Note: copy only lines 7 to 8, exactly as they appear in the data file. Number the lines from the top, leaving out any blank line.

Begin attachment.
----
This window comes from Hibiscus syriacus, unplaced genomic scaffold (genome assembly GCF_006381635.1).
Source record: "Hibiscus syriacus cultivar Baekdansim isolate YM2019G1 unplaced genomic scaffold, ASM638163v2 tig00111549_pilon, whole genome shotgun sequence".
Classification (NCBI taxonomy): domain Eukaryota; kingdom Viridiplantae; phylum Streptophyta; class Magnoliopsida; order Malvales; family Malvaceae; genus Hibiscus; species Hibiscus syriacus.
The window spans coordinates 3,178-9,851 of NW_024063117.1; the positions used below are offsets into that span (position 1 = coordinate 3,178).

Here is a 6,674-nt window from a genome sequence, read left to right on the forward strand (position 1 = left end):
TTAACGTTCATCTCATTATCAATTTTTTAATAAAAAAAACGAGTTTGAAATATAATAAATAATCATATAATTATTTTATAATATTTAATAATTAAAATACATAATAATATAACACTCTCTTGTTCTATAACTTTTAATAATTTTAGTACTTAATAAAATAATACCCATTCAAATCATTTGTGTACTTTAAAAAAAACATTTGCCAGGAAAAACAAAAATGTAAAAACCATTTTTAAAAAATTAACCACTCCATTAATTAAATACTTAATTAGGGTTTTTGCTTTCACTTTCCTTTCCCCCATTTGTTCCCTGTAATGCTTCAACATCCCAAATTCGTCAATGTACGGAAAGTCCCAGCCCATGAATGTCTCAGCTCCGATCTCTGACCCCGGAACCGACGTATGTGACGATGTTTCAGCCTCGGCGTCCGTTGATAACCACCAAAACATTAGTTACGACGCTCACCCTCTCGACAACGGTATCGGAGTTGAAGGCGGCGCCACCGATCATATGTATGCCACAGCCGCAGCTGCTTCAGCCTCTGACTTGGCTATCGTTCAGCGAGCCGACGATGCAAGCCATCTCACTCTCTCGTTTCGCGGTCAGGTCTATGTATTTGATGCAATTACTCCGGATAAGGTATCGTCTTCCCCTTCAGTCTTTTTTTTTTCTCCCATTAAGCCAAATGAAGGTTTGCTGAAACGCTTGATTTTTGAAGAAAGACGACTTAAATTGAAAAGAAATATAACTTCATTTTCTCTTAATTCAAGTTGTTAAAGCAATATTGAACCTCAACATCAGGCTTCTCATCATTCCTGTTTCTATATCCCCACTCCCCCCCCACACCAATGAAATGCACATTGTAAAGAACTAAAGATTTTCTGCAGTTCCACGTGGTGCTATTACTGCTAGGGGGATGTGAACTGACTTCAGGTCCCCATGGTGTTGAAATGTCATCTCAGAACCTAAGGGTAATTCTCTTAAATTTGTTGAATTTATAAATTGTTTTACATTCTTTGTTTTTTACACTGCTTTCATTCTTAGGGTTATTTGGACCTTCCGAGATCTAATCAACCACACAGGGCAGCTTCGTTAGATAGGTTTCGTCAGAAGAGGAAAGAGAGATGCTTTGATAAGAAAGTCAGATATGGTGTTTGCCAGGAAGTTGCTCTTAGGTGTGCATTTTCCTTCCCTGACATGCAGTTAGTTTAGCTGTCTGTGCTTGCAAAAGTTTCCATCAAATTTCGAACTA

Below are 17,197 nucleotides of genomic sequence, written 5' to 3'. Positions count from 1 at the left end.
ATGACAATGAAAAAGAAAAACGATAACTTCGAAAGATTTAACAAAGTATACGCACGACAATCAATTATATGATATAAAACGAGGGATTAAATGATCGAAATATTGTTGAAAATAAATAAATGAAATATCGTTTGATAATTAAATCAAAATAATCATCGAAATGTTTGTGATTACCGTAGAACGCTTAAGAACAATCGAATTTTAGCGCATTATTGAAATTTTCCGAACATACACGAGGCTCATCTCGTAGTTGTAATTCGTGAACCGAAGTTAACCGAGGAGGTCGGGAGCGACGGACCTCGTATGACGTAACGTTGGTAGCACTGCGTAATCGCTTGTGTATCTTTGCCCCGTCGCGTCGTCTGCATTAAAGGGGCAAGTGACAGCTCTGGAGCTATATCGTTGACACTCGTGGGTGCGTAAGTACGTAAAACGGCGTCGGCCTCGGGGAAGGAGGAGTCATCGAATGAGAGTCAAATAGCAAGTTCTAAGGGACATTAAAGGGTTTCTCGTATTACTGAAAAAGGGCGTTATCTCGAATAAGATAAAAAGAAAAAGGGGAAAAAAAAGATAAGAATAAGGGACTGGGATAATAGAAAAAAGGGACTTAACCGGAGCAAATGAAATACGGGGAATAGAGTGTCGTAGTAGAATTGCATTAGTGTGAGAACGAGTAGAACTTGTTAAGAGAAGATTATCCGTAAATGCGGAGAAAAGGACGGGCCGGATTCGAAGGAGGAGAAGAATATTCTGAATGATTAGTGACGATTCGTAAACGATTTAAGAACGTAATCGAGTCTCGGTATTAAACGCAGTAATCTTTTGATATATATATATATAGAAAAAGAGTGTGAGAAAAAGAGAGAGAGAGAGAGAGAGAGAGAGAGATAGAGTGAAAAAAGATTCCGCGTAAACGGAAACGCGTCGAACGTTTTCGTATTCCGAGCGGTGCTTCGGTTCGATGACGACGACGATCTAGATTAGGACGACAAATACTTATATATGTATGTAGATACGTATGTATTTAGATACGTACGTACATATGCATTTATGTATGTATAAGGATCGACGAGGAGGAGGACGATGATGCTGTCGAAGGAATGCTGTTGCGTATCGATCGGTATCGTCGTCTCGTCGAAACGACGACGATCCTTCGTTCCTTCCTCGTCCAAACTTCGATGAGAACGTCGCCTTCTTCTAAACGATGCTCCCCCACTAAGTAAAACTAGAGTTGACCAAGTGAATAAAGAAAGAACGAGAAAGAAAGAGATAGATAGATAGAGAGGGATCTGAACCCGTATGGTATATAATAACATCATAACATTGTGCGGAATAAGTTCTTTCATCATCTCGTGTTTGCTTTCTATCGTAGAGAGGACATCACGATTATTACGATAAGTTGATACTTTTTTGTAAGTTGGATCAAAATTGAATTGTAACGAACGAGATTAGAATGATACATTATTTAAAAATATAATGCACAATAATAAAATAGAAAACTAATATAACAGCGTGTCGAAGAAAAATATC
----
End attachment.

Below are 17,197 nucleotides of genomic sequence, written 5' to 3'. Positions count from 1 at the left end.
ATGACAATGAAAAAGAAAAACGATAACTTCGAAAGATTTAACAAAGTATACGCACGACAATCAATTATATGATATAAAACGAGGGATTAAATGATCGAAATATTGTTGAAAATAAATAAATGAAATATCGTTTGATAATTAAATCAAAATAATCATCGAAATGTTTGTGATTACCGTAGAACGCTTAAGAACAATCGAATTTTAGCGCATTATTGAAATTTTCCGAACATACACGAGGCTCATCTCGTAGTTGTAATTCGTGAACCGAAGTTAACCGAGGAGGTCGGGAGCGACGGACCTCGTATGACGTAACGTTGGTAGCACTGCGTAATCGCTTGTGTATCTTTGCCCCGTCGCGTCGTCTGCATTAAAGGGGCAAGTGACAGCTCTGGAGCTATATCGTTGACACTCGTGGGTGCGTAAGTACGTAAAACGGCGTCGGCCTCGGGGAAGGAGGAGTCATCGAATGAGAGTCAAATAGCAAGTTCTAAGGGACATTAAAGGGTTTCTCGTATTACTGAAAAAGGGCGTTATCTCGAATAAGATAAAAAGAAAAAGGGGAAAAAAAAGATAAGAATAAGGGACTGGGATAATAGAAAAAAGGGACTTAACCGGAGCAAATGAAATACGGGGAATAGAGTGTCGTAGTAGAATTGCATTAGTGTGAGAACGAGTAGAACTTGTTAAGAGAAGATTATCCGTAAATGCGGAGAAAAGGACGGGCCGGATTCGAAGGAGGAGAAGAATATTCTGAATGATTAGTGACGATTCGTAAACGATTTAAGAACGTAATCGAGTCTCGGTATTAAACGCAGTAATCTTTTGATATATATATATATAGAAAAAGAGTGTGAGAAAAAGAGAGAGAGAGAGAGAGAGAGAGAGAGATAGAGTGAAAAAAGATTCCGCGTAAACGGAAACGCGTCGAACGTTTTCGTATTCCGAGCGGTGCTTCGGTTCGATGACGACGACGATCTAGATTAGGACGACAAATACTTATATATGTATGTAGATACGTATGTATTTAGATACGTACGTACATATGCATTTATGTATGTATAAGGATCGACGAGGAGGAGGACGATGATGCTGTCGAAGGAATGCTGTTGCGTATCGATCGGTATCGTCGTCTCGTCGAAACGACGACGATCCTTCGTTCCTTCCTCGTCCAAACTTCGATGAGAACGTCGCCTTCTTCTAAACGATGCTCCCCCACTAAGTAAAACTAGAGTTGACCAAGTGAATAAAGAAAGAACGAGAAAGAAAGAGATAGATAGATAGAGAGGGATCTGAACCCGTATGGTATATAATAACATCATAACATTGTGCGGAATAAGTTCTTTCATCATCTCGTGTTTGCTTTCTATCGTAGAGAGGACATCACGATTATTACGATAAGTTGATACTTTTTTGTAAGTTGGATCAAAATTGAATTGTAACGAACGAGATTAGAATGATACATTATTTAAAAATATAATGCACAATAATAAAATAGAAAACTAATATAACAGCGTGTCGAAGAAAAATATC